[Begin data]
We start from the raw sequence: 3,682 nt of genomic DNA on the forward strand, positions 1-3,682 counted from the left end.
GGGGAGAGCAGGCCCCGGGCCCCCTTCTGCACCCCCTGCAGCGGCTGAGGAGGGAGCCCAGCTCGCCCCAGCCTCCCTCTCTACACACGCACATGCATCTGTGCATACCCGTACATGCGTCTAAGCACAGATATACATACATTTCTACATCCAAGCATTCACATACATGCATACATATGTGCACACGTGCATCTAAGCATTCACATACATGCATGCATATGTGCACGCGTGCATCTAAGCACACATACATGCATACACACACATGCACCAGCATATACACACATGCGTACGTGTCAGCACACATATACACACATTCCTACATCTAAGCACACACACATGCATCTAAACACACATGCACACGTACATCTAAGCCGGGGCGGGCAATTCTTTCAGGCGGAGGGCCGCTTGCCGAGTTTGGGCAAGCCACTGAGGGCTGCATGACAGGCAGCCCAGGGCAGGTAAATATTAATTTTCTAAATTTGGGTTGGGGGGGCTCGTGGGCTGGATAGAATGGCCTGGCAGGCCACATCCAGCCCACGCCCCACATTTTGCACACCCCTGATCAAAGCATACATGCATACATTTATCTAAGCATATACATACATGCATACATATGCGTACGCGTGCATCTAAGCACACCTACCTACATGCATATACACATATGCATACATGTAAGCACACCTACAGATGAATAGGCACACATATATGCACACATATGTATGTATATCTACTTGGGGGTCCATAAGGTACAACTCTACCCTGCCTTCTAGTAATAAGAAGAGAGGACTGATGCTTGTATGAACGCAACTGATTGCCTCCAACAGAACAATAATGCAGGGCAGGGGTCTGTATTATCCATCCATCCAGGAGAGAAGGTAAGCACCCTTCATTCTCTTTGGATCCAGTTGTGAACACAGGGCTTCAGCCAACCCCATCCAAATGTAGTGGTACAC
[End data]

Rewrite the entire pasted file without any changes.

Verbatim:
We start from the raw sequence: 3,682 nt of genomic DNA on the forward strand, positions 1-3,682 counted from the left end.
GGGGAGAGCAGGCCCCGGGCCCCCTTCTGCACCCCCTGCAGCGGCTGAGGAGGGAGCCCAGCTCGCCCCAGCCTCCCTCTCTACACACGCACATGCATCTGTGCATACCCGTACATGCGTCTAAGCACAGATATACATACATTTCTACATCCAAGCATTCACATACATGCATACATATGTGCACACGTGCATCTAAGCATTCACATACATGCATGCATATGTGCACGCGTGCATCTAAGCACACATACATGCATACACACACATGCACCAGCATATACACACATGCGTACGTGTCAGCACACATATACACACATTCCTACATCTAAGCACACACACATGCATCTAAACACACATGCACACGTACATCTAAGCCGGGGCGGGCAATTCTTTCAGGCGGAGGGCCGCTTGCCGAGTTTGGGCAAGCCACTGAGGGCTGCATGACAGGCAGCCCAGGGCAGGTAAATATTAATTTTCTAAATTTGGGTTGGGGGGGCTCGTGGGCTGGATAGAATGGCCTGGCAGGCCACATCCAGCCCACGCCCCACATTTTGCACACCCCTGATCAAAGCATACATGCATACATTTATCTAAGCATATACATACATGCATACATATGCGTACGCGTGCATCTAAGCACACCTACCTACATGCATATACACATATGCATACATGTAAGCACACCTACAGATGAATAGGCACACATATATGCACACATATGTATGTATATCTACTTGGGGGTCCATAAGGTACAACTCTACCCTGCCTTCTAGTAATAAGAAGAGAGGACTGATGCTTGTATGAACGCAACTGATTGCCTCCAACAGAACAATAATGCAGGGCAGGGGTCTGTATTATCCATCCATCCAGGAGAGAAGGTAAGCACCCTTCATTCTCTTTGGATCCAGTTGTGAACACAGGGCTTCAGCCAACCCCATCCAAATGTAGTGGTACAC